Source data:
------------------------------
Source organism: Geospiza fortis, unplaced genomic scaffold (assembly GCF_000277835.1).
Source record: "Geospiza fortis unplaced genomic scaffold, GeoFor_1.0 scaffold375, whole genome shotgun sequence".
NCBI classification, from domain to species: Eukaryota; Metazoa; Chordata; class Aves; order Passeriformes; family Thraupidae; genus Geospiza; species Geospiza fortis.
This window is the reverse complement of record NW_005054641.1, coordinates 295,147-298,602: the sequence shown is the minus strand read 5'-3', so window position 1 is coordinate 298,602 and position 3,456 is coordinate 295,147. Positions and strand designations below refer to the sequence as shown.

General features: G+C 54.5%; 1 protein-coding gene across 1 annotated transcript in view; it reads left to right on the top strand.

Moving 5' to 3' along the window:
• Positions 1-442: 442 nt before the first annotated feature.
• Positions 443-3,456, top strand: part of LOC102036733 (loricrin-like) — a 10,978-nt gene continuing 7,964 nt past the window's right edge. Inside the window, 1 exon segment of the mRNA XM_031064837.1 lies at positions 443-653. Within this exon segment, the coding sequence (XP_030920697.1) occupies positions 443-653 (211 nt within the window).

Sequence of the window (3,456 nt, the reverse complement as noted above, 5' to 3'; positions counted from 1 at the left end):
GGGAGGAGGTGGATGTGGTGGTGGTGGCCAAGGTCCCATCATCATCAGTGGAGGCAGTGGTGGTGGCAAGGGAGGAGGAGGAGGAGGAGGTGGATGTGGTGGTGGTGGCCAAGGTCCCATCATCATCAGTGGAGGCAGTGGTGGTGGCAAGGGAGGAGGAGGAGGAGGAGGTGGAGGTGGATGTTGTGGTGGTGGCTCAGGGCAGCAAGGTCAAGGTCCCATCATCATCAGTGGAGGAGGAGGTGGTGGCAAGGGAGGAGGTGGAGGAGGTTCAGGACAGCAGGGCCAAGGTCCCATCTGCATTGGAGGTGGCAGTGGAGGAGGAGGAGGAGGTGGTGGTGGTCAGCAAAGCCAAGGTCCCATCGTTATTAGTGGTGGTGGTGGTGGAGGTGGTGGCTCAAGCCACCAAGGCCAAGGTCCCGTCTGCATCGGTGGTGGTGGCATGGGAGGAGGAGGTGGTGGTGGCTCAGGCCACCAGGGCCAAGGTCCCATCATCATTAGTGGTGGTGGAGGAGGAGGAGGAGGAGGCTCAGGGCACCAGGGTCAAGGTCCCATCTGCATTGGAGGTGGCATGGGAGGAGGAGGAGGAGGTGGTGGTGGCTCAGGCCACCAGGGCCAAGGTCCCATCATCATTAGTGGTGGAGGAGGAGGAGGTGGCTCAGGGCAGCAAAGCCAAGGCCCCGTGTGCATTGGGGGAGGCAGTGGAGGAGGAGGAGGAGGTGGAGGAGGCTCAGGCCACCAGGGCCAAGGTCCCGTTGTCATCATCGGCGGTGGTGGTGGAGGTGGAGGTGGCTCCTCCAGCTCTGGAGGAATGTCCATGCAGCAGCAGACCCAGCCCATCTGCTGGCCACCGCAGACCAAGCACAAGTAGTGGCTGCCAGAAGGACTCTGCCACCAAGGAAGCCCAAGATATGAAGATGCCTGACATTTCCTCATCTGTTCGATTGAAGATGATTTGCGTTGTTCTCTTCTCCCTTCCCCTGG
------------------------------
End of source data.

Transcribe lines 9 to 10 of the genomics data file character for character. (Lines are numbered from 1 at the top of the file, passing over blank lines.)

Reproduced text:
Sequence of the window (3,456 nt, the reverse complement as noted above, 5' to 3'; positions counted from 1 at the left end):
GGGAGGAGGTGGATGTGGTGGTGGTGGCCAAGGTCCCATCATCATCAGTGGAGGCAGTGGTGGTGGCAAGGGAGGAGGAGGAGGAGGAGGTGGATGTGGTGGTGGTGGCCAAGGTCCCATCATCATCAGTGGAGGCAGTGGTGGTGGCAAGGGAGGAGGAGGAGGAGGAGGTGGAGGTGGATGTTGTGGTGGTGGCTCAGGGCAGCAAGGTCAAGGTCCCATCATCATCAGTGGAGGAGGAGGTGGTGGCAAGGGAGGAGGTGGAGGAGGTTCAGGACAGCAGGGCCAAGGTCCCATCTGCATTGGAGGTGGCAGTGGAGGAGGAGGAGGAGGTGGTGGTGGTCAGCAAAGCCAAGGTCCCATCGTTATTAGTGGTGGTGGTGGTGGAGGTGGTGGCTCAAGCCACCAAGGCCAAGGTCCCGTCTGCATCGGTGGTGGTGGCATGGGAGGAGGAGGTGGTGGTGGCTCAGGCCACCAGGGCCAAGGTCCCATCATCATTAGTGGTGGTGGAGGAGGAGGAGGAGGAGGCTCAGGGCACCAGGGTCAAGGTCCCATCTGCATTGGAGGTGGCATGGGAGGAGGAGGAGGAGGTGGTGGTGGCTCAGGCCACCAGGGCCAAGGTCCCATCATCATTAGTGGTGGAGGAGGAGGAGGTGGCTCAGGGCAGCAAAGCCAAGGCCCCGTGTGCATTGGGGGAGGCAGTGGAGGAGGAGGAGGAGGTGGAGGAGGCTCAGGCCACCAGGGCCAAGGTCCCGTTGTCATCATCGGCGGTGGTGGTGGAGGTGGAGGTGGCTCCTCCAGCTCTGGAGGAATGTCCATGCAGCAGCAGACCCAGCCCATCTGCTGGCCACCGCAGACCAAGCACAAGTAGTGGCTGCCAGAAGGACTCTGCCACCAAGGAAGCCCAAGATATGAAGATGCCTGACATTTCCTCATCTGTTCGATTGAAGATGATTTGCGTTGTTCTCTTCTCCCTTCCCCTGG